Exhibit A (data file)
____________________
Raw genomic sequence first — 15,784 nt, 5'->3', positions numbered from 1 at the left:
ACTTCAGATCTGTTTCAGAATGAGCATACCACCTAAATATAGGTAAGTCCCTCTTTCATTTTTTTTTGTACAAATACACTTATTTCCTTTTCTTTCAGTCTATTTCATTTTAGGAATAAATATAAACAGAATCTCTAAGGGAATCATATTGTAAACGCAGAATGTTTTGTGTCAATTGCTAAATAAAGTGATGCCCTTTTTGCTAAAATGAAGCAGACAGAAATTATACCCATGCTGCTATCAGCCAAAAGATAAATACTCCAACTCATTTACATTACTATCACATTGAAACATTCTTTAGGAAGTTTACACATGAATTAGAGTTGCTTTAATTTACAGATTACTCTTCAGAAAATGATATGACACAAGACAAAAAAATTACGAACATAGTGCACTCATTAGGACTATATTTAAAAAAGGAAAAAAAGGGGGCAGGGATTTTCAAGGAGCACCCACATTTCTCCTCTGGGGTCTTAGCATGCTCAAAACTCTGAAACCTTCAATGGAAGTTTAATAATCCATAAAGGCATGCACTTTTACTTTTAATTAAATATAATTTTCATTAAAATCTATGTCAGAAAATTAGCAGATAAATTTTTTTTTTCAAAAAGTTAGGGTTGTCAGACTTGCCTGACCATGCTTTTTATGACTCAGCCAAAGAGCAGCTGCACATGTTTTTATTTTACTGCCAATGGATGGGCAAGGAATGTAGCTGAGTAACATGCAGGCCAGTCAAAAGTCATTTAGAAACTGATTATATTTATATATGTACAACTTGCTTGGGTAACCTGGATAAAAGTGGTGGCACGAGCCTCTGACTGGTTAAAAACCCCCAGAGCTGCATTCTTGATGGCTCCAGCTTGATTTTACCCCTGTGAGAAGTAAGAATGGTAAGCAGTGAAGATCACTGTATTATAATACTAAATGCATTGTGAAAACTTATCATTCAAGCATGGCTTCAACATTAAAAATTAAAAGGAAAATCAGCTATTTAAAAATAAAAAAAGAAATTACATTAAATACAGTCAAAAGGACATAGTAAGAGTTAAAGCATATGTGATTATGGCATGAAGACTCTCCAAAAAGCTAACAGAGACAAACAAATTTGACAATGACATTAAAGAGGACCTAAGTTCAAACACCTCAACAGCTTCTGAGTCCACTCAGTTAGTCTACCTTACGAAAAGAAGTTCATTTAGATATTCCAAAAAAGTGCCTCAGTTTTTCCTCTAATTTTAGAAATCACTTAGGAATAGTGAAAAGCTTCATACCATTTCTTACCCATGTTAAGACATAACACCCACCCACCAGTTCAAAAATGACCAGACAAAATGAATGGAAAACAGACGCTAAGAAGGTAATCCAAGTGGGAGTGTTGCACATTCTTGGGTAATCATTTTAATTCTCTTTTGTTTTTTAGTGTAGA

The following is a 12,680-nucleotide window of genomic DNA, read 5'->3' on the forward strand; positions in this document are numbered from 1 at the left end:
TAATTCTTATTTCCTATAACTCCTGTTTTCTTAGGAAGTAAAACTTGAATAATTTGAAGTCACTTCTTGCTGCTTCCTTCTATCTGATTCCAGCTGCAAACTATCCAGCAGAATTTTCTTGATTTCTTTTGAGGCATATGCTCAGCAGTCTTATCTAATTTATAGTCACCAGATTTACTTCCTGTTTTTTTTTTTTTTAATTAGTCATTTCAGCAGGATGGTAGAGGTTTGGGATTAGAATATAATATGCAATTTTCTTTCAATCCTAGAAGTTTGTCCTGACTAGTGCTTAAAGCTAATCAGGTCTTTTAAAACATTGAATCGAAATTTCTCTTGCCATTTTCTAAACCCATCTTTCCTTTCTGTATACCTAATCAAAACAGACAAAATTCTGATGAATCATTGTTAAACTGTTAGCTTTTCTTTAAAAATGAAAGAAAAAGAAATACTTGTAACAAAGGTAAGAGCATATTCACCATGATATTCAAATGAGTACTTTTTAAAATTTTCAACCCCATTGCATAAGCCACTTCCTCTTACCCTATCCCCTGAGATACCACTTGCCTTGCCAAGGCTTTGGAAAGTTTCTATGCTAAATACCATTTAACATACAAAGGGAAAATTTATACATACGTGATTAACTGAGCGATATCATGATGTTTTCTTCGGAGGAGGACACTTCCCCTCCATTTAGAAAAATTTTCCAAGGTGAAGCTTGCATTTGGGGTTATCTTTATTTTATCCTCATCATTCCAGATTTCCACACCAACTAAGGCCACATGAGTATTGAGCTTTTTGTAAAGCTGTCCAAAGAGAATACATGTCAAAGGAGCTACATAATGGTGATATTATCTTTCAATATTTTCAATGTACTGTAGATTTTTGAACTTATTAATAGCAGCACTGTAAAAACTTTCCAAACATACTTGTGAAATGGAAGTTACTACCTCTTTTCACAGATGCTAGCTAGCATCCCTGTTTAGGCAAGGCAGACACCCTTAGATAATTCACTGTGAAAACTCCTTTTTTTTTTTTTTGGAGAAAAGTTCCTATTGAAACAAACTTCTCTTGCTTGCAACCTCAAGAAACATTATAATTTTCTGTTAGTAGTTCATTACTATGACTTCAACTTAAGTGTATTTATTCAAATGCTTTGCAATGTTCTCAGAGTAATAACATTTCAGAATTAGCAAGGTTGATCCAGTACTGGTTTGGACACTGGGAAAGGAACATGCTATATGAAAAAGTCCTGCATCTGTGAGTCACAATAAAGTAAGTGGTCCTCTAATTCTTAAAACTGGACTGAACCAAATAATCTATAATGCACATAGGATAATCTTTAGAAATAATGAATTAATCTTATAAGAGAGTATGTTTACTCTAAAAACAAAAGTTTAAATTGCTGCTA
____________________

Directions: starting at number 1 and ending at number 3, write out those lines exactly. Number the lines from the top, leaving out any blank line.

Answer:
Raw genomic sequence first — 15,784 nt, 5'->3', positions numbered from 1 at the left:
ACTTCAGATCTGTTTCAGAATGAGCATACCACCTAAATATAGGTAAGTCCCTCTTTCATTTTTTTTTGTACAAATACACTTATTTCCTTTTCTTTCAGTCTATTTCATTTTAGGAATAAATATAAACAGAATCTCTAAGGGAATCATATTGTAAACGCAGAATGTTTTGTGTCAATTGCTAAATAAAGTGATGCCCTTTTTGCTAAAATGAAGCAGACAGAAATTATACCCATGCTGCTATCAGCCAAAAGATAAATACTCCAACTCATTTACATTACTATCACATTGAAACATTCTTTAGGAAGTTTACACATGAATTAGAGTTGCTTTAATTTACAGATTACTCTTCAGAAAATGATATGACACAAGACAAAAAAATTACGAACATAGTGCACTCATTAGGACTATATTTAAAAAAGGAAAAAAAGGGGGCAGGGATTTTCAAGGAGCACCCACATTTCTCCTCTGGGGTCTTAGCATGCTCAAAACTCTGAAACCTTCAATGGAAGTTTAATAATCCATAAAGGCATGCACTTTTACTTTTAATTAAATATAATTTTCATTAAAATCTATGTCAGAAAATTAGCAGATAAATTTTTTTTTTCAAAAAGTTAGGGTTGTCAGACTTGCCTGACCATGCTTTTTATGACTCAGCCAAAGAGCAGCTGCACATGTTTTTATTTTACTGCCAATGGATGGGCAAGGAATGTAGCTGAGTAACATGCAGGCCAGTCAAAAGTCATTTAGAAACTGATTATATTTATATATGTACAACTTGCTTGGGTAACCTGGATAAAAGTGGTGGCACGAGCCTCTGACTGGTTAAAAACCCCCAGAGCTGCATTCTTGATGGCTCCAGCTTGATTTTACCCCTGTGAGAAGTAAGAATGGTAAGCAGTGAAGATCACTGTATTATAATACTAAATGCATTGTGAAAACTTATCATTCAAGCATGGCTTCAACATTAAAAATTAAAAGGAAAATCAGCTATTTAAAAATAAAAAAAGAAATTACATTAAATACAGTCAAAAGGACATAGTAAGAGTTAAAGCATATGTGATTATGGCATGAAGACTCTCCAAAAAGCTAACAGAGACAAACAAATTTGACAATGACATTAAAGAGGACCTAAGTTCAAACACCTCAACAGCTTCTGAGTCCACTCAGTTAGTCTACCTTACGAAAAGAAGTTCATTTAGATATTCCAAAAAAGTGCCTCAGTTTTTCCTCTAATTTTAGAAATCACTTAGGAATAGTGAAAAGCTTCATACCATTTCTTACCCATGTTAAGACATAACACCCACCCACCAGTTCAAAAATGACCAGACAAAATGAATGGAAAACAGACGCTAAGAAGGTAATCCAAGTGGGAGTGTTGCACATTCTTGGGTAATCATTTTAATTCTCTTTTGTTTTTTAGTGTAGA

The following is a 12,680-nucleotide window of genomic DNA, read 5'->3' on the forward strand; positions in this document are numbered from 1 at the left end: